Defense Minister Moshe Ya'alon made statements Wednesday indicating that the government may be reconsidering releasing more terrorists, according to Maariv.
"We are not happy with the prisoner releases," Yaalon remarked, speaking from an army training exercise of the Givati Brigade. "We are now before the third [terrorist] release [. . .] we will decide if - and whom - to release."
Earlier Wednesday, protests against the upcoming release continued, as demonstrators and bereaved families gathered outside the Prime Minister's residence in Jerusalem.
A total of 104 terrorists are due to be released as a condition of ongoing negotiations between Israel and the Palestinian Authority. But after a wave of terrorism over the past several days - and a general upswing in terror this year, which has been linked directly to the talks by Israel's Security Agency - many Israelis have had enough.
Ya'alon also connected the talks to the rise in attacks.
"Judea and Samaria has not been quiet," he stated. "We call this an 'atmosphere of terror' and it is due to the Palestinian Authority's incitement against Israel. The statistics speak for themselves: in 2012 we saw a decline in terror attacks, but in the past several months we have seen a rise in terror attacks."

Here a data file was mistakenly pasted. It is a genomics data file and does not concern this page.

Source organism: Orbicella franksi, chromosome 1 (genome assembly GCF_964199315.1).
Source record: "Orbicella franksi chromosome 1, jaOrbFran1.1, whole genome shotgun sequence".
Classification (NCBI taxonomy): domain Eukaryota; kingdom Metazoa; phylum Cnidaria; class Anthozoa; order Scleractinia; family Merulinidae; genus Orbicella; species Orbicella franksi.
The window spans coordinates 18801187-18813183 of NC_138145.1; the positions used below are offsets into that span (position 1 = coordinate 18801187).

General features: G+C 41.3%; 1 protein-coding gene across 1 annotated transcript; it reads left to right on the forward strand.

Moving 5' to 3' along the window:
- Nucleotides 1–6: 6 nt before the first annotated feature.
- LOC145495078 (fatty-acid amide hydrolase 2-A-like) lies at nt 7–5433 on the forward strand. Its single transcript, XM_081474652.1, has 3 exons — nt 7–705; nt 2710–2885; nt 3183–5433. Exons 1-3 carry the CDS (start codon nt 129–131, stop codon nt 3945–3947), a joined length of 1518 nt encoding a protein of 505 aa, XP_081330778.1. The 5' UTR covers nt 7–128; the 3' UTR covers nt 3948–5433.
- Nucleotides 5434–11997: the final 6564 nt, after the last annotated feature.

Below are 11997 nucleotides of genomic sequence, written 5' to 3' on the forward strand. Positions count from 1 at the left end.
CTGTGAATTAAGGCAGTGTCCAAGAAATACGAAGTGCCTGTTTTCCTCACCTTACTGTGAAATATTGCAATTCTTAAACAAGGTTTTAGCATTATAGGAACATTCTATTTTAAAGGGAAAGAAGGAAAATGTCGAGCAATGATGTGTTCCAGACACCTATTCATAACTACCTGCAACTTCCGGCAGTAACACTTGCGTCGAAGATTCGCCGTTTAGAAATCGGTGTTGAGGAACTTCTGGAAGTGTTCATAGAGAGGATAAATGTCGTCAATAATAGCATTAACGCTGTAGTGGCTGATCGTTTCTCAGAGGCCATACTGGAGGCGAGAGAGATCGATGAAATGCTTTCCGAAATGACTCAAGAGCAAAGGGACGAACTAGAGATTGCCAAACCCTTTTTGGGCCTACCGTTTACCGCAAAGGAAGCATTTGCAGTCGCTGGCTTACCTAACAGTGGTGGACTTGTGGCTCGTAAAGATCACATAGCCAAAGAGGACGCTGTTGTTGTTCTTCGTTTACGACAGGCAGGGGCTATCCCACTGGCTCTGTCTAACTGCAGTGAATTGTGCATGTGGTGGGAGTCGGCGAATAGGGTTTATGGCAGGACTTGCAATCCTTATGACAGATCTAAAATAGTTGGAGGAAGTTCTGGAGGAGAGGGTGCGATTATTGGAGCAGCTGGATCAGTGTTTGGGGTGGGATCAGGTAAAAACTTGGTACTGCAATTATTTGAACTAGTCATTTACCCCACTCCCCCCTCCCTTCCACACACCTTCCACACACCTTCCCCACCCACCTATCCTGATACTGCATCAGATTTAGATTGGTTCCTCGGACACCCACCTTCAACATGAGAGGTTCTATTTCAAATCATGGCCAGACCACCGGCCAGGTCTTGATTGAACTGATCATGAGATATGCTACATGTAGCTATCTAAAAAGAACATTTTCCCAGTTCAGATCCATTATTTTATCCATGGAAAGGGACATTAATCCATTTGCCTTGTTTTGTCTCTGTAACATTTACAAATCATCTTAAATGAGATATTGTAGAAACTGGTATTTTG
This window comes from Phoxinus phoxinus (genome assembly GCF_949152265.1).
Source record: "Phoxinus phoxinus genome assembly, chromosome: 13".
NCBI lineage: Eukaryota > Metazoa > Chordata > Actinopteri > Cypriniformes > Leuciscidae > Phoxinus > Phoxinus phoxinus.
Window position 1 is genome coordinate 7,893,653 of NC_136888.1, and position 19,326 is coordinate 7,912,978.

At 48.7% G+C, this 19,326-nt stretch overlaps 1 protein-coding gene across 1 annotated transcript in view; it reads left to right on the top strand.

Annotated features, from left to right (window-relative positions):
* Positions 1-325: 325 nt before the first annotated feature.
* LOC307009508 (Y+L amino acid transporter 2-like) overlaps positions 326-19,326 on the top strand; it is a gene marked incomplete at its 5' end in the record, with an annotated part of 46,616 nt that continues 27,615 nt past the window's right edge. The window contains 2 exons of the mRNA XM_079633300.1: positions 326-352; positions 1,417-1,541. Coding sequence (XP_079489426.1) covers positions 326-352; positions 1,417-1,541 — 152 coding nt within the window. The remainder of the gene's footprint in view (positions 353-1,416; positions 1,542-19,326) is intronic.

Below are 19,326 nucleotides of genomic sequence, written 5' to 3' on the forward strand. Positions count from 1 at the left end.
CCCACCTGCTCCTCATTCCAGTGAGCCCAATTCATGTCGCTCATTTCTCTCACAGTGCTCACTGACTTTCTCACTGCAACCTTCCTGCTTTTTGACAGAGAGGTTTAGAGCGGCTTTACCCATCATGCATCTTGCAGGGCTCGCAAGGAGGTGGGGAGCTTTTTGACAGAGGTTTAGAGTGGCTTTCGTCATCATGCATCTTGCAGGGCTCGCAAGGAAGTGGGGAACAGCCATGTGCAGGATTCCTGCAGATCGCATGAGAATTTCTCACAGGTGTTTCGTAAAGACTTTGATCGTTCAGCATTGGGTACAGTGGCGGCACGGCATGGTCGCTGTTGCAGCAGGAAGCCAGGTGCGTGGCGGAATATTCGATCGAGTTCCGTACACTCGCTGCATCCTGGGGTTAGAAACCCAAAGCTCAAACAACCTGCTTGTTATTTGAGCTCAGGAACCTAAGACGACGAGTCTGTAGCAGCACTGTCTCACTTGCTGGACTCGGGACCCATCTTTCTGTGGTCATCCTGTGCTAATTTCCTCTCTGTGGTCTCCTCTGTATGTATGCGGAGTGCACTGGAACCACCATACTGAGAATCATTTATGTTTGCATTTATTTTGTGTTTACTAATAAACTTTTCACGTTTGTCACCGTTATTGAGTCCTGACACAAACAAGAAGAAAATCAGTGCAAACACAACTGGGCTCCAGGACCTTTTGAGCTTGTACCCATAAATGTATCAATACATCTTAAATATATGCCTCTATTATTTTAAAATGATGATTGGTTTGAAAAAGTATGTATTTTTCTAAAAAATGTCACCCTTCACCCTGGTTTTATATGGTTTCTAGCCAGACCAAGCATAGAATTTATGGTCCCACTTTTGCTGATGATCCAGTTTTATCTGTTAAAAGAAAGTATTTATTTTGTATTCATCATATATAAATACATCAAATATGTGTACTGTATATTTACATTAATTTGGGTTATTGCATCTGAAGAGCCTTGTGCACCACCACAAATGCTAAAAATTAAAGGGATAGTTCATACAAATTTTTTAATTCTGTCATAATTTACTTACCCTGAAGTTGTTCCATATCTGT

"This happens every time issues between Israel and the Palestinian Authority are addressed," Ya'alon concluded. "[Negotiations] are a result of the incitement, and it has everything to do with the political process.
Israel has seen five consecutive days of violence this week. Tuesday, a Gaza terrorist fatally shot 22-year-old Salah Abu-Latif of Rahat, a civilian IDF employee who was working on repairs to the Gaza security fence. The IDF began its response by hitting 6 terror targets in Gaza.
On Monday, a police officer was stabbed at the Adam checkpoint north of Jerusalem and later lost a kidney during medical treatment that saved his life.
On Sunday, terrorists detonated a bomb on a bus in Bat Yam south of Tel Aviv. One was injured as driver and passenger alertness prevented much larger casualties.